…USAID via PMI to provide technical support
…NLNG launched BNYMEP in 2019
…Malaria kills 0.3m Nigerians annually versus HIV/AIDS 215,000
Ben Eguzozie, in Port Harcourt
Gas liquefaction company, the Nigeria LNG Limited (NLNG) has signed a five-year Memorandum of Understanding (MoU) with the U.S. Agency for International Development (USAID) to make Bonny Island, its operational base, malaria free.
The MoU was signed in Abuja by NLNG’s managing director/chief executive officer, Tony Attah on behalf of the gas company, and the United States ambassador to Nigeria, Mary Beth Leonard.
Through the U.S. President’s Malaria Initiative (PMI), USAID will provide technical assistance to NLNG’s led Bonny Island Malaria Elimination Project (BNYMEP). BNYMEP seeks to reduce the malaria burden, move the community to pre-elimination status, bring malaria-related mortality to zero, and make Bonny Island Nigeria’s first malaria-free zone.
The MoU did not specify the milestones on how to achieve the project. Also, it did not state the total cost of the initiative spanning five years.
The U.S. President’s Malaria Initiative (PMI) is focused on reducing malaria-related mortality by 50 per cent across 24 high-burden developing countries in sub-Saharan Africa, including Nigeria and three South-East Asian countries, through a rapid scale-up of four proven and highly effective malaria prevention and treatment measures.
The MoU also includes a partnership between NLNG and the U.S. Center for Disease Control and Prevention (CDC) through the U.S. President’s Emergency Plan for AIDS Relief (PEPFAR) regarding support to the HIV/AIDS surge project, which focusses on the control of Human Immunodeficiency Virus (HIV) on Bonny Island. The HIV/AIDS surge project is currently coordinated by the Institute of Human Virology, Nigeria (IHVN) in Rivers State.
NLNG commenced the Bonny Malaria Elimination Project (BNYMEP) in January 2019 as part of its vision to transform the Island into a tourism and economic hub in the West African region. Attah, NLNG’s managing director believes that a malaria-free zone was key to attracting investments to the Island, which will positively impact the socio-economic well-being of its residents.
“We are ready to put Bonny Island on the map as one the first malaria-free community in Nigeria and a reference point in the global eradication of the disease. Malaria has impacted negatively on health care in Nigeria, and it is time to change the narrative. It is time to free ourselves of the economic burden that this scourge has imposed on us for years, freeing available resources to tackle other issues and to attain more Sustainable Developmental Goals (SDGs). We hope to set a precedence with a workable model for private sector participation in SDGs’ achievement. These goals align with our vision of helping to build a better Nigeria,” he said.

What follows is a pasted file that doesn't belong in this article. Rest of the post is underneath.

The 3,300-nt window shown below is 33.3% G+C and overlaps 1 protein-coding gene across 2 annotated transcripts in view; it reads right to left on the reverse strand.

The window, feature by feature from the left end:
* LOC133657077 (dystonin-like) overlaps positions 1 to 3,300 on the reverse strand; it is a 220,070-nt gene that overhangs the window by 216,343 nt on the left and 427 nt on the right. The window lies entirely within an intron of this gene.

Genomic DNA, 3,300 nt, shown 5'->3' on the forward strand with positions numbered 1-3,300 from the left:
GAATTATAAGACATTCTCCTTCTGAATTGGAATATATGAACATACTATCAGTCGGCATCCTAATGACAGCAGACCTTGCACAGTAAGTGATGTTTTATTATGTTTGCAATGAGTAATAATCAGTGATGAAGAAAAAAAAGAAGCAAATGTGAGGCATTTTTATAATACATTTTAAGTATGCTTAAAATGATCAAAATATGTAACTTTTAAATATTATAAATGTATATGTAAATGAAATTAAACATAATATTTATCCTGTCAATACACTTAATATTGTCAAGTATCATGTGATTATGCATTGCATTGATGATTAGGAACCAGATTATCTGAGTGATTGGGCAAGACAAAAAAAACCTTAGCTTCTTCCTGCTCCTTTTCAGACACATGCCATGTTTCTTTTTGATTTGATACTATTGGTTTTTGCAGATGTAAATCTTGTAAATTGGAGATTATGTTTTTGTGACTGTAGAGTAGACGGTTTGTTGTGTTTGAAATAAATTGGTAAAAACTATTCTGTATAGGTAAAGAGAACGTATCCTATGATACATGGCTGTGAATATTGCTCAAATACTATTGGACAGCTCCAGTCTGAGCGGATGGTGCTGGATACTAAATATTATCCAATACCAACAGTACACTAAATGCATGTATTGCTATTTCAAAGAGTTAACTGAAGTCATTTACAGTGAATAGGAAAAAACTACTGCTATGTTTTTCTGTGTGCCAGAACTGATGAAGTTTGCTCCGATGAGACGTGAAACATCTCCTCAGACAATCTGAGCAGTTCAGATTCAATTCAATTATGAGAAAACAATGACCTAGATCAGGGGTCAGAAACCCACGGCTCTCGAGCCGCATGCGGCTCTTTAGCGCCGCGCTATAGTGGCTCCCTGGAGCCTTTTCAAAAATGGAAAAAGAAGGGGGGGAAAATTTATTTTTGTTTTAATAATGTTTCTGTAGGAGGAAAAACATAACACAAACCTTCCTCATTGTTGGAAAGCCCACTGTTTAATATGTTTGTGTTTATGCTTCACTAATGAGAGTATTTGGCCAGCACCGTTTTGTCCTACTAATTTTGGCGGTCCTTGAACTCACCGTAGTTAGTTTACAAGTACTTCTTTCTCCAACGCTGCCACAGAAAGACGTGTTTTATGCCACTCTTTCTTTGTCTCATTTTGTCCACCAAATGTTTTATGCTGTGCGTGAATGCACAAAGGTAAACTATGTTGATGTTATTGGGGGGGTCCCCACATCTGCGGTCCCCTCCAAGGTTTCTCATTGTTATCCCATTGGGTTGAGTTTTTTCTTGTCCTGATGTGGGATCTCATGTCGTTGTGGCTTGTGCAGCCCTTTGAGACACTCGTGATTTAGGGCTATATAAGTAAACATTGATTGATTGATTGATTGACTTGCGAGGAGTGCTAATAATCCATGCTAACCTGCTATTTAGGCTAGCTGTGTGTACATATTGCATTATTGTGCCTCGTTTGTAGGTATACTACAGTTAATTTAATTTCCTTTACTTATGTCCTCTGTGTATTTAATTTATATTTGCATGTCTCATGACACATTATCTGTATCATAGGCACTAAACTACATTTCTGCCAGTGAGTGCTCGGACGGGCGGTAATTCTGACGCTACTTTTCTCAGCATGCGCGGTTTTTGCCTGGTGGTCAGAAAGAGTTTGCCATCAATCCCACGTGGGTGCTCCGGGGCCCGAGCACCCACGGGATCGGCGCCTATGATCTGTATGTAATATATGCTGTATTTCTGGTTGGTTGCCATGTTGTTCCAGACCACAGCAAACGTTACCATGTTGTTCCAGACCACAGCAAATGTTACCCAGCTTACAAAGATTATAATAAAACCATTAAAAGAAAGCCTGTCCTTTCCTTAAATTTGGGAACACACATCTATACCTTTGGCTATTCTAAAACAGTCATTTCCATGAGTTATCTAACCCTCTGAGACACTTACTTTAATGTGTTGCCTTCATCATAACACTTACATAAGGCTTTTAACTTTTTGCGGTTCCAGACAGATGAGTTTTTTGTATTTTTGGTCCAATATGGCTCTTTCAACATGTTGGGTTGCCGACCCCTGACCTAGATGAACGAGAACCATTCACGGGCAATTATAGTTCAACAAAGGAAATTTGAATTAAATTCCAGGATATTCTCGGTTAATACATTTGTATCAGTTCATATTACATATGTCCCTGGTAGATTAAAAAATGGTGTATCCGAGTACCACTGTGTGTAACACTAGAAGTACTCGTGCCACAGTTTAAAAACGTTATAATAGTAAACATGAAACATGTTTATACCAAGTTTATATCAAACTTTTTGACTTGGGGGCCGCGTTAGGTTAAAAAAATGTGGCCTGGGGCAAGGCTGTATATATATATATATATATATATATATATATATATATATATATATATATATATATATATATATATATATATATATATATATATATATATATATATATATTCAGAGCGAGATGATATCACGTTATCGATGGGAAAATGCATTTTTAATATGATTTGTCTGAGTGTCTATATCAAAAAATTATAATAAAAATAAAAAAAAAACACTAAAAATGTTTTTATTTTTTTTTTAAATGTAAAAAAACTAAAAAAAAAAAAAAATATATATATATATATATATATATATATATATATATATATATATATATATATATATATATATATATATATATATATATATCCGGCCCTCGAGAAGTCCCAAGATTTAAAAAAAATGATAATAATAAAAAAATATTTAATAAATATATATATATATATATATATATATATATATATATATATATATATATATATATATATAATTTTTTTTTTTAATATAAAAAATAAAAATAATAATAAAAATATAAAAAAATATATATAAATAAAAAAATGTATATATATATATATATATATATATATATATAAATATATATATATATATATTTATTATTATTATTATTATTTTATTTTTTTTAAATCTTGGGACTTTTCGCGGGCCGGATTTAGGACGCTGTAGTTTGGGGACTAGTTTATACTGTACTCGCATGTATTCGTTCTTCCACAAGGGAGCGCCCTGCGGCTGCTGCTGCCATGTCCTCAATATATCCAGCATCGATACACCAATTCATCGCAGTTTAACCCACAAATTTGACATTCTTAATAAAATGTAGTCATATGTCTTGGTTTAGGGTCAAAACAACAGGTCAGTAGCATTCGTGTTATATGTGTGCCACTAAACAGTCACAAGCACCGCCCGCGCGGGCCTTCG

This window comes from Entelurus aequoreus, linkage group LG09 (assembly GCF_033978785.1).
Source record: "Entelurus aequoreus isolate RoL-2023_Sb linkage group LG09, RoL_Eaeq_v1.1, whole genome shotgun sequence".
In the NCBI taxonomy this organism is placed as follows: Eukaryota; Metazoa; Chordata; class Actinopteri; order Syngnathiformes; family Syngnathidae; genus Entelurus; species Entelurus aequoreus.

Malaria has remained one of the deadliest diseases globally. In Nigeria, malaria is a risk for 97 per cent of Nigeria’s population of over 206 million. The remaining 3 per cent of the population live in the malaria-free highlands. There are an estimated 100 million malaria cases with over 300,000 deaths per year in Nigeria. This compares with 215,000 deaths per year in the country from HIV/AIDS.
The United States ambassador to Nigeria, Mary Beth Leonard said, “reducing the burden of malaria and HIV/AIDS on Bonny Island are goals now within our reach.” She added that the partnership moves USAID and NLNG closer to achieving those goals. “I commend the efforts of NLNG to meet its social responsibility in helping the economic climate of Bonny Island by improving the health of its residents,” she said.
The gas company has intervened in combating the scourge, with programmes such as Roll Back Malaria campaign, as well as staking $100,000 in its sponsored corporate social responsibility (CSR) programme, The Nigeria Prize for Science, in search for solutions to the disease.
The company, which is building its $7 billion Train 7 plant, said it has supported both the Nigerian federal government and Rivers State on the Roll Back Malaria campaign, to roll back malaria in all its host communities in the state through improved sanitation habits and use of mosquito/insecticide treated bed nets. The company distributed anti-malarial drugs and insecticide treated bed nets as part of that campaign. With industry partners, it is also sponsoring the Ibani Se initiative, a health care and awareness programme aimed at reducing the prevalence rate of HIV endemic on Bonny Island.
NLNG is owned by four shareholders: the Nigerian federal government, represented by Nigerian National Petroleum Corporation (49%), Shell Gas B.V. (25.6%), Total Gaz Electricité Holdings France (15%), and Eni International N.A. N.V. S.àr. l (10.4%).
Frontpage November 21, 2019